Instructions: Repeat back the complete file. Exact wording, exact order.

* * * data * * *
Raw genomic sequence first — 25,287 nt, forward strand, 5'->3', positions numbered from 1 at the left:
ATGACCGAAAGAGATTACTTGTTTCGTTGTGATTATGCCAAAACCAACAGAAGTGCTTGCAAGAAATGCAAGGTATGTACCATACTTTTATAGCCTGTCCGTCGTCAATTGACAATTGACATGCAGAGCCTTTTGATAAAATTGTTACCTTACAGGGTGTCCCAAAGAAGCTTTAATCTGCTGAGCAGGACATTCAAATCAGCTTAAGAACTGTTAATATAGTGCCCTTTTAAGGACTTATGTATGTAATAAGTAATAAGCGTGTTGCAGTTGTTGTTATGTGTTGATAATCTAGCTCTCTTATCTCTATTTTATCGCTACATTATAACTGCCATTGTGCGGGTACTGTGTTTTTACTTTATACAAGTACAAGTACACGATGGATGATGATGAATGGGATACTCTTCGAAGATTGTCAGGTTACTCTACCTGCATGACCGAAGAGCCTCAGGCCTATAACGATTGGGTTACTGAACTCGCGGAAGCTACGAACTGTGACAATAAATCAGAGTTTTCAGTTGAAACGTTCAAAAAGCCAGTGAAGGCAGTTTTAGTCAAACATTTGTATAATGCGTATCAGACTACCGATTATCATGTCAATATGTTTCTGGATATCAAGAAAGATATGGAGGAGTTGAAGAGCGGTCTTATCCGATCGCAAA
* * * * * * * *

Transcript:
Raw genomic sequence first — 25,287 nt, forward strand, 5'->3', positions numbered from 1 at the left:
ATGACCGAAAGAGATTACTTGTTTCGTTGTGATTATGCCAAAACCAACAGAAGTGCTTGCAAGAAATGCAAGGTATGTACCATACTTTTATAGCCTGTCCGTCGTCAATTGACAATTGACATGCAGAGCCTTTTGATAAAATTGTTACCTTACAGGGTGTCCCAAAGAAGCTTTAATCTGCTGAGCAGGACATTCAAATCAGCTTAAGAACTGTTAATATAGTGCCCTTTTAAGGACTTATGTATGTAATAAGTAATAAGCGTGTTGCAGTTGTTGTTATGTGTTGATAATCTAGCTCTCTTATCTCTATTTTATCGCTACATTATAACTGCCATTGTGCGGGTACTGTGTTTTTACTTTATACAAGTACAAGTACACGATGGATGATGATGAATGGGATACTCTTCGAAGATTGTCAGGTTACTCTACCTGCATGACCGAAGAGCCTCAGGCCTATAACGATTGGGTTACTGAACTCGCGGAAGCTACGAACTGTGACAATAAATCAGAGTTTTCAGTTGAAACGTTCAAAAAGCCAGTGAAGGCAGTTTTAGTCAAACATTTGTATAATGCGTATCAGACTACCGATTATCATGTCAATATGTTTCTGGATATCAAGAAAGATATGGAGGAGTTGAAGAGCGGTCTTATCCGATCGCAAA